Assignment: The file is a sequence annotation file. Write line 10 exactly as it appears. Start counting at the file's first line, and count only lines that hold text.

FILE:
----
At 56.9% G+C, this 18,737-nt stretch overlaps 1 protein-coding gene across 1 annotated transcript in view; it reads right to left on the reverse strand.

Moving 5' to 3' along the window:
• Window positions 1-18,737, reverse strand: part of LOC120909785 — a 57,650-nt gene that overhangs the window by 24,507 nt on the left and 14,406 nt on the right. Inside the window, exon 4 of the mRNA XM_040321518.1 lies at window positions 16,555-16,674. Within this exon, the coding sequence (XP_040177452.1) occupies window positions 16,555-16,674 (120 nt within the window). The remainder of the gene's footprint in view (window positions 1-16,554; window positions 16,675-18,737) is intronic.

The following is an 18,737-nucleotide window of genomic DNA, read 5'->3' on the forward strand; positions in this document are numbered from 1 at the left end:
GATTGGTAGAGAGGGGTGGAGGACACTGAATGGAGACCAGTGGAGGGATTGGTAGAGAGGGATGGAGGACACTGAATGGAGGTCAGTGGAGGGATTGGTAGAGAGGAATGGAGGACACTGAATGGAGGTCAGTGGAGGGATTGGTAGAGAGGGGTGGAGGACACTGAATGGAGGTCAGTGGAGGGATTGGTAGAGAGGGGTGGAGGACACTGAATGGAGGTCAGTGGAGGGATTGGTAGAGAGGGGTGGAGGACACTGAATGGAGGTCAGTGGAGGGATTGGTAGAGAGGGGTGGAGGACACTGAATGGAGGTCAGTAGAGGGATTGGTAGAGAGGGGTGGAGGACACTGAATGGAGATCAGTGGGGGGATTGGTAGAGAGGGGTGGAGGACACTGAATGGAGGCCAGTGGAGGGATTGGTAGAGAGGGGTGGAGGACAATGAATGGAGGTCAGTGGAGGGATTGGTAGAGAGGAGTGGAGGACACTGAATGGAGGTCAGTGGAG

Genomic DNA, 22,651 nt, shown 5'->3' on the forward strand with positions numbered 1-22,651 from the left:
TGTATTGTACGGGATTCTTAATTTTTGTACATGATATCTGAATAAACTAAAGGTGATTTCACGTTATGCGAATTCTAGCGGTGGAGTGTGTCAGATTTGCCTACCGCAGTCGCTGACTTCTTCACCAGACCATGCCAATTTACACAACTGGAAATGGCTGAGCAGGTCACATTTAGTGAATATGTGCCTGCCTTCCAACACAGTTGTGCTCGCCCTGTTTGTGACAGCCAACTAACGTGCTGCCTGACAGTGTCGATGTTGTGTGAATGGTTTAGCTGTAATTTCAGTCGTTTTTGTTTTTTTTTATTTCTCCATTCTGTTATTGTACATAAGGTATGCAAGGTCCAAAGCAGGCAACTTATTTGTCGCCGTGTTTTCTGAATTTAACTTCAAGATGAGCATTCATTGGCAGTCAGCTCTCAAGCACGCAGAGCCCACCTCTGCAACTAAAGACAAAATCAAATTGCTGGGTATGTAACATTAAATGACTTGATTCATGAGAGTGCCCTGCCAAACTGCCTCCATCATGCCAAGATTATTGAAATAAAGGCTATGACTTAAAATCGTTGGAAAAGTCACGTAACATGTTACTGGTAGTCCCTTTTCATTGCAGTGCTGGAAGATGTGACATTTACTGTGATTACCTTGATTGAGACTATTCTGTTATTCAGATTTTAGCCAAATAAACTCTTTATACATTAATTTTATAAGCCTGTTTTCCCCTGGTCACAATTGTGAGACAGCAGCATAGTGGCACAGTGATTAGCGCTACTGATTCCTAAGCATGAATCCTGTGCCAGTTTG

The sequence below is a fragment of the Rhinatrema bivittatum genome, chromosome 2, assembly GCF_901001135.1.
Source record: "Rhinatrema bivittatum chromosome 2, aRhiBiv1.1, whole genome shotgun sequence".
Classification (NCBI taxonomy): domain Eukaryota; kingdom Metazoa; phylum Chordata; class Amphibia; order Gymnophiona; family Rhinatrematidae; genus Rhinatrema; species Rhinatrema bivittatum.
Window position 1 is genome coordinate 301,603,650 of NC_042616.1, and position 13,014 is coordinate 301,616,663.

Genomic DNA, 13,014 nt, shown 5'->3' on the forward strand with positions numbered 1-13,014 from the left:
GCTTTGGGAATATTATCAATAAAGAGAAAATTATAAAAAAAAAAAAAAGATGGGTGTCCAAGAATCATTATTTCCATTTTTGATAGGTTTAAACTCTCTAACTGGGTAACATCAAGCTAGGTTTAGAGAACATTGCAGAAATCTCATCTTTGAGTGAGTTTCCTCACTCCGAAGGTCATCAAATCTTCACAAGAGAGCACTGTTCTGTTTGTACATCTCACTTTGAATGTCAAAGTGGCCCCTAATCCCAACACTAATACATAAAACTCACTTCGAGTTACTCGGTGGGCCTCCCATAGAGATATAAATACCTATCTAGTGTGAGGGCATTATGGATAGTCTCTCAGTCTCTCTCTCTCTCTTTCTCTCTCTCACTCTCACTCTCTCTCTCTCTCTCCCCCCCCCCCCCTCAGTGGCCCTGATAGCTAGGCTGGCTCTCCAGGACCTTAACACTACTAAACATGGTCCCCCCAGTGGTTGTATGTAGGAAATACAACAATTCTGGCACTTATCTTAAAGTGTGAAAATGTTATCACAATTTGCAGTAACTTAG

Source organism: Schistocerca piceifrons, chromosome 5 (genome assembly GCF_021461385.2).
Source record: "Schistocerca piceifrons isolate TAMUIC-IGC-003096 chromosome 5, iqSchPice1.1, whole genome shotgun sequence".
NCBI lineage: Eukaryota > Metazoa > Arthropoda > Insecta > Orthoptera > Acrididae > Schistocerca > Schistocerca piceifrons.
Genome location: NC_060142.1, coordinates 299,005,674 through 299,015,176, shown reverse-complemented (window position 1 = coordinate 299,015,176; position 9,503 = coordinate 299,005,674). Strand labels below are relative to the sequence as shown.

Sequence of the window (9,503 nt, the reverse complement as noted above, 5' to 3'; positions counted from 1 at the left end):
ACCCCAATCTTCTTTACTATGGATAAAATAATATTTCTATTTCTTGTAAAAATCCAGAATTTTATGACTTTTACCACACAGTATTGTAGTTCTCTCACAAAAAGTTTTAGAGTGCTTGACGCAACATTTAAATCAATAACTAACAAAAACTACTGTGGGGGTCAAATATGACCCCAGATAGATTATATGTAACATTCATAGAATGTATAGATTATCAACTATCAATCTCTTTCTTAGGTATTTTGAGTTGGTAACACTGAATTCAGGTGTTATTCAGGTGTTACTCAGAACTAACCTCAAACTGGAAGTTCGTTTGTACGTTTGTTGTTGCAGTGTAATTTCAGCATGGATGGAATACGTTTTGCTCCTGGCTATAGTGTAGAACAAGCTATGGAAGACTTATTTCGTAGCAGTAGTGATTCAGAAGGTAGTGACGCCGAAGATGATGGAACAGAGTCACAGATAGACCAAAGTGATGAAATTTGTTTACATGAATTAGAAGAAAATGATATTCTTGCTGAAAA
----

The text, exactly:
Classification (NCBI taxonomy): domain Eukaryota; kingdom Metazoa; phylum Chordata; class Amphibia; order Gymnophiona; family Rhinatrematidae; genus Rhinatrema; species Rhinatrema bivittatum.